Making a Will, at whatever age, is a time for taking stock, reviewing finances and considering how family and dependants would fare in one’s absence. Is there sufficient life insurance in place to protect dependants; and should this be written in trust so as to take the value of the payout outside the estate for tax purposes? Is there adequate provision to pay off the mortgage? Should consideration be given to making gifts or setting up a trust so as to reduce the value of the estate for tax purposes and if so, what type of trust is most appropriate?
For those contemplating retirement, the sufficiency of future income is all-important, as is the availability of this income for dependants. Thinking further ahead, consideration needs to be given to the question of whether retirement income is likely to be able to accommodate the enormous additional cost of the care home fees and whether advance provision can be made. Tax and social security issues come into play when it comes to considering the relative merits of the main options, namely structured investment portfolios and immediate needs annuities, equity release of a combination any of these solutions. Immediate needs annuities are increasingly popular. These either provide for payments to be made to the care home free of tax or to be paid direct to those policyholders who prefer to remain in their own homes under informal care arrangements.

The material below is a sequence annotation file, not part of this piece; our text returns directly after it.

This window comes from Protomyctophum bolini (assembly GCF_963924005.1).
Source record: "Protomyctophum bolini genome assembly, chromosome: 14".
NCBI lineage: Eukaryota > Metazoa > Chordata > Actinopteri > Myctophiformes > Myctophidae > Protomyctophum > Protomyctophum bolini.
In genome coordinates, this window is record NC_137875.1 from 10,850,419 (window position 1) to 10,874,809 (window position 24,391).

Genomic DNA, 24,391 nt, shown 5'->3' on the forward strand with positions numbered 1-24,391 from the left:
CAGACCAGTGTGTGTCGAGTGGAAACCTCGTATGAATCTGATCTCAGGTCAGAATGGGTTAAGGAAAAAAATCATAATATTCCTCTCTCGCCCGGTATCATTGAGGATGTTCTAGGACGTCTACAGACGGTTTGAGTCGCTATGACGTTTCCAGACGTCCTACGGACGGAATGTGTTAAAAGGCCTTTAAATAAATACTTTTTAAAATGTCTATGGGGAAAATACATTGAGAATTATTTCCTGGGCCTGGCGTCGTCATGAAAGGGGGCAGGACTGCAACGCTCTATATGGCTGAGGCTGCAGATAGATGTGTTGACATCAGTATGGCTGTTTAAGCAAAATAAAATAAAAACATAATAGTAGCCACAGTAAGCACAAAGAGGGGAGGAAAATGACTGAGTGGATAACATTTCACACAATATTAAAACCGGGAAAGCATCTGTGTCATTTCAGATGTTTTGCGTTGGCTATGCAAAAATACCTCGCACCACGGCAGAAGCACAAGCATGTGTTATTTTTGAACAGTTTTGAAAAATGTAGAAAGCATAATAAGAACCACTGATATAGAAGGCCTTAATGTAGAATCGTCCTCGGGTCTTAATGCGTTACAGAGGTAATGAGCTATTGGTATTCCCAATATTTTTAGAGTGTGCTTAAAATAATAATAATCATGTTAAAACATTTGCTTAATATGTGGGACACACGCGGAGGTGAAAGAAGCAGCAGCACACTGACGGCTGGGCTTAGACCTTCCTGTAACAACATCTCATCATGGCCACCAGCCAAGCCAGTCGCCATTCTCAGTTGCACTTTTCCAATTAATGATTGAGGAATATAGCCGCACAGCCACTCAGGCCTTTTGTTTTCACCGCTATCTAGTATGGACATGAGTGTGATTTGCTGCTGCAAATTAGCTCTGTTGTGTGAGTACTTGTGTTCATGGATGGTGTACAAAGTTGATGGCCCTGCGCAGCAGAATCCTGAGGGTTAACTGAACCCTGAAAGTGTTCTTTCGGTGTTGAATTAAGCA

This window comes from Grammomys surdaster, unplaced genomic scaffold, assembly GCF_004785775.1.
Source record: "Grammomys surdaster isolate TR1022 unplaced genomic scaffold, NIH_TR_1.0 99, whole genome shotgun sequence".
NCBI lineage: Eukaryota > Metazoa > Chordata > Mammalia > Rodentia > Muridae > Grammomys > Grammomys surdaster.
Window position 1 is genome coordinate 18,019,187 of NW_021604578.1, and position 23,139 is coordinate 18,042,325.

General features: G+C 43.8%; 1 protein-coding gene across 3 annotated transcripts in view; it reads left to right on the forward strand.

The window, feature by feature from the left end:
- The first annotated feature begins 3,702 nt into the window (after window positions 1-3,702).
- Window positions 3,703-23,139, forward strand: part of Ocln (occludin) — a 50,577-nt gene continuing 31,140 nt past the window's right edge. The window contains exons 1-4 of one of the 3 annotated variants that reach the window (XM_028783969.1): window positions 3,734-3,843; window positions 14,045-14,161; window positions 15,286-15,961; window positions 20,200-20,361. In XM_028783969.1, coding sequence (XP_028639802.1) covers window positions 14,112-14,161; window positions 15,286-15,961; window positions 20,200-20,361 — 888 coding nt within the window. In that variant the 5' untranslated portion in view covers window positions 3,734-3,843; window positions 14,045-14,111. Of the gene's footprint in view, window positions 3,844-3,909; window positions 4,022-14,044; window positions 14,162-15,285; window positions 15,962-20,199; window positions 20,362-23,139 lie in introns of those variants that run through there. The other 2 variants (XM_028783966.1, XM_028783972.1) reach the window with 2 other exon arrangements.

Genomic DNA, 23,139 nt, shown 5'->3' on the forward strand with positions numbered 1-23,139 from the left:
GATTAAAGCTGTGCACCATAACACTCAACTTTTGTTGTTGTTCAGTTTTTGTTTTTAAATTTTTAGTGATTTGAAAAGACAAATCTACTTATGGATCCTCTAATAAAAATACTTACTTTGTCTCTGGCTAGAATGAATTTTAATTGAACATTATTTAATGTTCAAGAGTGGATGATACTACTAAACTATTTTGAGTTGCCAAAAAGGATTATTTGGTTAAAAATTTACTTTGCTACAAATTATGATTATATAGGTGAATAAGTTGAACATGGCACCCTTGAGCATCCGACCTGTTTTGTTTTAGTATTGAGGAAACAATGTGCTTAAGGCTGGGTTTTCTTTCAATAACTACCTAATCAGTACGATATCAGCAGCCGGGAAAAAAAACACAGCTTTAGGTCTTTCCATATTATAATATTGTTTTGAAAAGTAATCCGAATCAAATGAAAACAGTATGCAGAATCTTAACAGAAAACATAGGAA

Whether the required financial advice is sought by a private client, an adviser on the client’s behalf acting under a Power of Attorney, or a Deputy of the Court of Protection, it is vital to ensure that the adviser is independent and fee-based. SIFA’s Law Society-endorsed Directory of Professional Financial Advisers is a good source and can be found at www.sifalegal.co.uk.